The Rock Cookbook

For Food’s Sake – The First Course

Posted on: 8 April 2011 No comments

As a nation, we have never had any difficulties getting together and talking shite. Especially when there’s gargoyle in the mix.  That is why when a group of us decided to kick start a food discussion and tasting night, we knew we’d never be short of finding plenty of Kent Brockmans out there  wanting to give us their “Two Cents.” And with so many areas of Irish food either flourishing or in financial turmoil, we also knew that finding topics to debate in an open forum would not be hard.
We called the night For Food’s Sake and it will be a bi monthly event in The Sugar Club. The first one took place last Thursday and we were dead chuffed with how it went. The theme of discussion was “The Great Green Hope – where lies the future for Irish food production?”. On the panel were Graham Roberts from the Connemara Smokehouse, Pat Smith, General Secretary, Irish Farmers’ Association, Suzanne Campbell, journalist, blogger and co-author of Basket Case: What’s Happening to Ireland’s Food and Una Fitzgibbon, Director of Marketing Services, Bord Bia.  It was all being chaired by one of the event’s co-founders, Aoife Carrigy.
As we had suspected, nobody either on the stage or in the audience held back. The two hour discussion could have easily had another 60 minutes added on to it as there were many issues raised, such as: the harsh grip large chains have on farmers, GMO food production in Ireland and the recent growth of artisan producers.
Irish smokehouse Ireland
Aoife Carrigy (center) and the panelists from left to right: Una
Fitzgibbon, Pat Smith, Suzanne Campbell and Graham Roberts

But it wasn’t all yakkin’! We got down to some serious eating too.  Some outstanding food producers popped down to share their creations with us and chat about their work.  There was the aforementioned Graham Roberts from Connemara Smokehouse who dished out his smoked salmon and the nicest smoked fish I ever had, his line caught Irish tuna ( I challenge any of you lot to find me a nicer smoked creature of the sea).  Mary Kelly from Moonshine Dairy Farm was here cutting up tasty bite size chunks from  her cheese range and recited a poem written by one of her cattle. As you do.
Due to his early hour starts as a baker, Rossa Crowe of Le Levain couldn’t make it but he did leave us with some beautiful sour dough breads. And last, but by no means least, the ever charming Janet Drew of Janet’s Country Fayre was on hand providing all the hungry punters with loads of samples from her amazing range of sauces, relishes and chutneys. Her Beetroot Blush recently picked up a gong at The Irish Food Writer’s Guild Awards. There follows a recipe below written by Derry Clarke that heavily features it.
For Food’s Sake is on again on May 26th @ 7.30pm. We are still undecided as to what subject matter we should take on for discussion. Hit us up if you have any suggestions. We have a blog and a facebook group you can join. Be sure to come down to the next one!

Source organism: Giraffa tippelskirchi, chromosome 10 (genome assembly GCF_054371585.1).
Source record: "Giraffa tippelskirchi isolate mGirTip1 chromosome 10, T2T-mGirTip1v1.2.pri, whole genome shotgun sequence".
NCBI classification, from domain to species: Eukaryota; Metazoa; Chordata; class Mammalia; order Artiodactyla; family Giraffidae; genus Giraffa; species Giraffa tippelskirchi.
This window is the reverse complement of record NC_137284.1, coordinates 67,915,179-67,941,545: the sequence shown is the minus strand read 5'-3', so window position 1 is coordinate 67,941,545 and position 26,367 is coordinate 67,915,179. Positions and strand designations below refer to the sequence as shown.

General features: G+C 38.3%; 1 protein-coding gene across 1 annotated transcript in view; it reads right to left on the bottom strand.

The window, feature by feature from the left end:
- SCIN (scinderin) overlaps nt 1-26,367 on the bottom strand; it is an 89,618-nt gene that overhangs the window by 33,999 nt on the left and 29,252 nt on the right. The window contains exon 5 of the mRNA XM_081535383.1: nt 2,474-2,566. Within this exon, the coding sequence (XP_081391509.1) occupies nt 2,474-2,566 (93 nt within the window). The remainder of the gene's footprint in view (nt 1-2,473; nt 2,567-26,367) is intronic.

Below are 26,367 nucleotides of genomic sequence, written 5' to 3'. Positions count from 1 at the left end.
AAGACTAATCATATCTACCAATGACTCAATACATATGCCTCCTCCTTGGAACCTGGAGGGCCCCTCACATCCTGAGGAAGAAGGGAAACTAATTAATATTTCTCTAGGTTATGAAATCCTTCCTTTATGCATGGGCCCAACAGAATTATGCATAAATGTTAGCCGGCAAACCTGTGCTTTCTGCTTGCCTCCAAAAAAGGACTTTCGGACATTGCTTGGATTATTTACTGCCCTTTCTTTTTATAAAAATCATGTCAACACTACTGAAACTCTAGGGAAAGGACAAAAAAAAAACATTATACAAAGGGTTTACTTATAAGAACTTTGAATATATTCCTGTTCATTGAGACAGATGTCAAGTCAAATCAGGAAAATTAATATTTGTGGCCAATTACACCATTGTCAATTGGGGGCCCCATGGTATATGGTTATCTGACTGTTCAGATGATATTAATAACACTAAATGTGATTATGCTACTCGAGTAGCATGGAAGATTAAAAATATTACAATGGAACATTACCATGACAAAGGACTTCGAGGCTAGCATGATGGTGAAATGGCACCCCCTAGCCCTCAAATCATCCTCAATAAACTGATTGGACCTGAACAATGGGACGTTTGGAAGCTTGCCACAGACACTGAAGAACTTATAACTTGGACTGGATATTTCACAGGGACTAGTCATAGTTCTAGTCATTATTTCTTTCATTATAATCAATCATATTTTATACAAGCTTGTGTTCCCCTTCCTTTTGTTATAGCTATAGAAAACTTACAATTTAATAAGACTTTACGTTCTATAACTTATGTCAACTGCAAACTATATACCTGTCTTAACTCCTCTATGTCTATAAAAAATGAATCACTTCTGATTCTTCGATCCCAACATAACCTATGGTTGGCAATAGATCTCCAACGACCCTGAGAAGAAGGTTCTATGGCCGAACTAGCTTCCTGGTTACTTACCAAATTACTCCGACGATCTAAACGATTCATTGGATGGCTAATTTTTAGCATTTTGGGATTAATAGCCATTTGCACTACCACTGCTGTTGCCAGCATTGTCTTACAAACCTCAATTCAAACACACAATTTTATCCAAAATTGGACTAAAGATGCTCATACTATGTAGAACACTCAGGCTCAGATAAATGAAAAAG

Serves 4
15g (1/2oz) sea salt
15g (1/2oz) caster sugar
5 white peppercorns, finely crushed
15g (1/2oz) fresh dill, leaves striped off stems
1 tsp whiskey
2 tsp wholegrain mustard
2 x 150g (5oz) organic salmon fillets, trimmed
2 egg yolks
1 tbsp Dijon mustard
1 tbsp white wine vinegar
300ml (1/2 pint) olive oil
finely grated rind and juice of 1 lemon
50g (2oz) rock salt
450g (1lb) baby beetroots, well trimmed
2 fresh thyme sprigs
25g (1oz) butter
1 tbsp aged balsamic vinegar
sea salt and freshly ground white pepper
6 tbsp Janet’s Country Fayre beetroot blush, to serve
microcress, to garnish
Mix the salt, sugar, peppercorns and dill together. In a separate bowl, mix the whiskey and mustard together. Smear the salmon fillets with the mustard paste. Spoon the salt mixture over it, using the mustard paste to help it stick.
Lay one fillet on top of the other to form a sandwich. Wrap in clingfilm, place a weight on top and chill for 2-3 days. Put on a tray as the salmon will exude a salty, sugary syrup.
To make the citrus mayonnaise, combine the egg yolks, mustard, vinegar and seasoning in a food processor. Blend for 1 minute before slowly drizzling in the olive oil. Continue to add the oil slowly until the sauce reaches a thick mayonnaise consistency.
Fold in the lemon rind and juice and transfer to a plastic squeezy bottle. This will keep happily in the fridge for 2 days.
Preheat the oven to 180C (350F), Gas mark 4. Lay a large sheet of foil on a baking sheet and spread the rock salt in the centre. Nestle the beetroot in the rock salt and scatter with the thyme. Scrunch the foil and bring the edges together to enclose the beetroot and seal. Bake for about 15-20 minutes or until the baby beets are tender. Remove, uncover and leave to cool slightly. Wearing a pair of thin rubber gloves (to avoid staining your hands), peel the beetroot while they are warm, using a thin-bladed knife.
Heat the butter in a sauté pan. When it starts to foam, toss in the beetroot and cook, turning frequently, for a couple of minutes until coated in butter and glossy. Add the balsamic vinegar to deglaze and bubble until reduced and syrupy. Leave to cool to room temperature.
When you are ready to serve the salmon unwrap and rinse it gently under cold water. Pat day with kitchen paper and using a long, straight-edged knife, slice off 8 horizontal slices. Trim down to neat rectangular shapes and use two to line each serving plate. Trim down the remaining salmon into 5cm (2in) x 2.5cm (1in) fillets – any leftovers would make an excellent salmon tartare.
Decorate each serving plate with the citrus mayonnaise and gently put a roast baby beetroot on top; the remainder can be served in a separate serving dish. Spoon the beetroot blush into individual small bowls and place to the side. Garnish with the microcress and scatter around a few salt flakes to serve.